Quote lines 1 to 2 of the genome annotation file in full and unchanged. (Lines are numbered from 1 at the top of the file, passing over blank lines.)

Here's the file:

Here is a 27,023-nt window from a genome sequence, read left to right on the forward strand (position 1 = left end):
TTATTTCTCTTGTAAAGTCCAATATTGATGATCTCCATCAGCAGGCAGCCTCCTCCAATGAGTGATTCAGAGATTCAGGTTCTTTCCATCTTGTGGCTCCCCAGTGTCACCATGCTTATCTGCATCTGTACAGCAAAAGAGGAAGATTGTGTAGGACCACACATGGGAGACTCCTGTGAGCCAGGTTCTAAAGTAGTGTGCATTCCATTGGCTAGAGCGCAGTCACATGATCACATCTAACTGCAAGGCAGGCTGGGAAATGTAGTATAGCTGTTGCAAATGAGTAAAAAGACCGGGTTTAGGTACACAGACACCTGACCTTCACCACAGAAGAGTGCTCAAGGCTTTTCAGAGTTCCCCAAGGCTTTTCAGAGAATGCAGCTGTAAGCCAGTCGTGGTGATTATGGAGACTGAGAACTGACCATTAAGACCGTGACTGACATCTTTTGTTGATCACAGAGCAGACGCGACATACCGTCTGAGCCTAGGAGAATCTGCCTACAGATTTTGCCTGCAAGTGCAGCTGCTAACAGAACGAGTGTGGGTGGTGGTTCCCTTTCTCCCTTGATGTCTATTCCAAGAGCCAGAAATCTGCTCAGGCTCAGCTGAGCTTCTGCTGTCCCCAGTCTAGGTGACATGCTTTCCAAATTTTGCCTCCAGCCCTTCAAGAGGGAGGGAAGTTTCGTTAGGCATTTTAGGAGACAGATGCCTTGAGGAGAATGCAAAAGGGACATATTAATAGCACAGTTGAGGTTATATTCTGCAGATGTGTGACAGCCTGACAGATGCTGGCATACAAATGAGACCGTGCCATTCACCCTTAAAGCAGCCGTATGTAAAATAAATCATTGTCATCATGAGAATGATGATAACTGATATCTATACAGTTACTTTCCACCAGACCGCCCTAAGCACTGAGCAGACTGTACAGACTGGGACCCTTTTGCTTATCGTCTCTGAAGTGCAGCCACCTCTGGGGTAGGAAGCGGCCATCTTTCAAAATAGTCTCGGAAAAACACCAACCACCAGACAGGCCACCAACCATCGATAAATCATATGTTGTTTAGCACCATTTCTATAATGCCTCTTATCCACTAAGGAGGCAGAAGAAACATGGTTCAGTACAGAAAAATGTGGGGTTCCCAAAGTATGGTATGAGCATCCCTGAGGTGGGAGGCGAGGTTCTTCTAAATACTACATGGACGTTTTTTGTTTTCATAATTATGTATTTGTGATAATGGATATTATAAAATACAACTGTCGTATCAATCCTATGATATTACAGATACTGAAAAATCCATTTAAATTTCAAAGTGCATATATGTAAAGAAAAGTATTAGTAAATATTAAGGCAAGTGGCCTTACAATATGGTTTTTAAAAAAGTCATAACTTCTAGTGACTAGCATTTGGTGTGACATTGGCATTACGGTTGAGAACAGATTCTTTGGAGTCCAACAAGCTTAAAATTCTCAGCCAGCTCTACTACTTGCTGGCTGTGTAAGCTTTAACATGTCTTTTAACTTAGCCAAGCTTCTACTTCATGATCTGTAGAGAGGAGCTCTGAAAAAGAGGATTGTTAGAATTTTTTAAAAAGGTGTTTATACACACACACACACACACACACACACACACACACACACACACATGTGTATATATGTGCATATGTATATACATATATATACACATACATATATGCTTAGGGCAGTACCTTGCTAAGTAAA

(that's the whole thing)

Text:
Here is a 27,023-nt window from a genome sequence, read left to right on the forward strand (position 1 = left end):
TTATTTCTCTTGTAAAGTCCAATATTGATGATCTCCATCAGCAGGCAGCCTCCTCCAATGAGTGATTCAGAGATTCAGGTTCTTTCCATCTTGTGGCTCCCCAGTGTCACCATGCTTATCTGCATCTGTACAGCAAAAGAGGAAGATTGTGTAGGACCACACATGGGAGACTCCTGTGAGCCAGGTTCTAAAGTAGTGTGCATTCCATTGGCTAGAGCGCAGTCACATGATCACATCTAACTGCAAGGCAGGCTGGGAAATGTAGTATAGCTGTTGCAAATGAGTAAAAAGACCGGGTTTAGGTACACAGACACCTGACCTTCACCACAGAAGAGTGCTCAAGGCTTTTCAGAGTTCCCCAAGGCTTTTCAGAGAATGCAGCTGTAAGCCAGTCGTGGTGATTATGGAGACTGAGAACTGACCATTAAGACCGTGACTGACATCTTTTGTTGATCACAGAGCAGACGCGACATACCGTCTGAGCCTAGGAGAATCTGCCTACAGATTTTGCCTGCAAGTGCAGCTGCTAACAGAACGAGTGTGGGTGGTGGTTCCCTTTCTCCCTTGATGTCTATTCCAAGAGCCAGAAATCTGCTCAGGCTCAGCTGAGCTTCTGCTGTCCCCAGTCTAGGTGACATGCTTTCCAAATTTTGCCTCCAGCCCTTCAAGAGGGAGGGAAGTTTCGTTAGGCATTTTAGGAGACAGATGCCTTGAGGAGAATGCAAAAGGGACATATTAATAGCACAGTTGAGGTTATATTCTGCAGATGTGTGACAGCCTGACAGATGCTGGCATACAAATGAGACCGTGCCATTCACCCTTAAAGCAGCCGTATGTAAAATAAATCATTGTCATCATGAGAATGATGATAACTGATATCTATACAGTTACTTTCCACCAGACCGCCCTAAGCACTGAGCAGACTGTACAGACTGGGACCCTTTTGCTTATCGTCTCTGAAGTGCAGCCACCTCTGGGGTAGGAAGCGGCCATCTTTCAAAATAGTCTCGGAAAAACACCAACCACCAGACAGGCCACCAACCATCGATAAATCATATGTTGTTTAGCACCATTTCTATAATGCCTCTTATCCACTAAGGAGGCAGAAGAAACATGGTTCAGTACAGAAAAATGTGGGGTTCCCAAAGTATGGTATGAGCATCCCTGAGGTGGGAGGCGAGGTTCTTCTAAATACTACATGGACGTTTTTTGTTTTCATAATTATGTATTTGTGATAATGGATATTATAAAATACAACTGTCGTATCAATCCTATGATATTACAGATACTGAAAAATCCATTTAAATTTCAAAGTGCATATATGTAAAGAAAAGTATTAGTAAATATTAAGGCAAGTGGCCTTACAATATGGTTTTTAAAAAAGTCATAACTTCTAGTGACTAGCATTTGGTGTGACATTGGCATTACGGTTGAGAACAGATTCTTTGGAGTCCAACAAGCTTAAAATTCTCAGCCAGCTCTACTACTTGCTGGCTGTGTAAGCTTTAACATGTCTTTTAACTTAGCCAAGCTTCTACTTCATGATCTGTAGAGAGGAGCTCTGAAAAAGAGGATTGTTAGAATTTTTTAAAAAGGTGTTTATACACACACACACACACACACACACACACACACACACACACACATGTGTATATATGTGCATATGTATATACATATATATACACATACATATATGCTTAGGGCAGTACCTTGCTAAGTAAA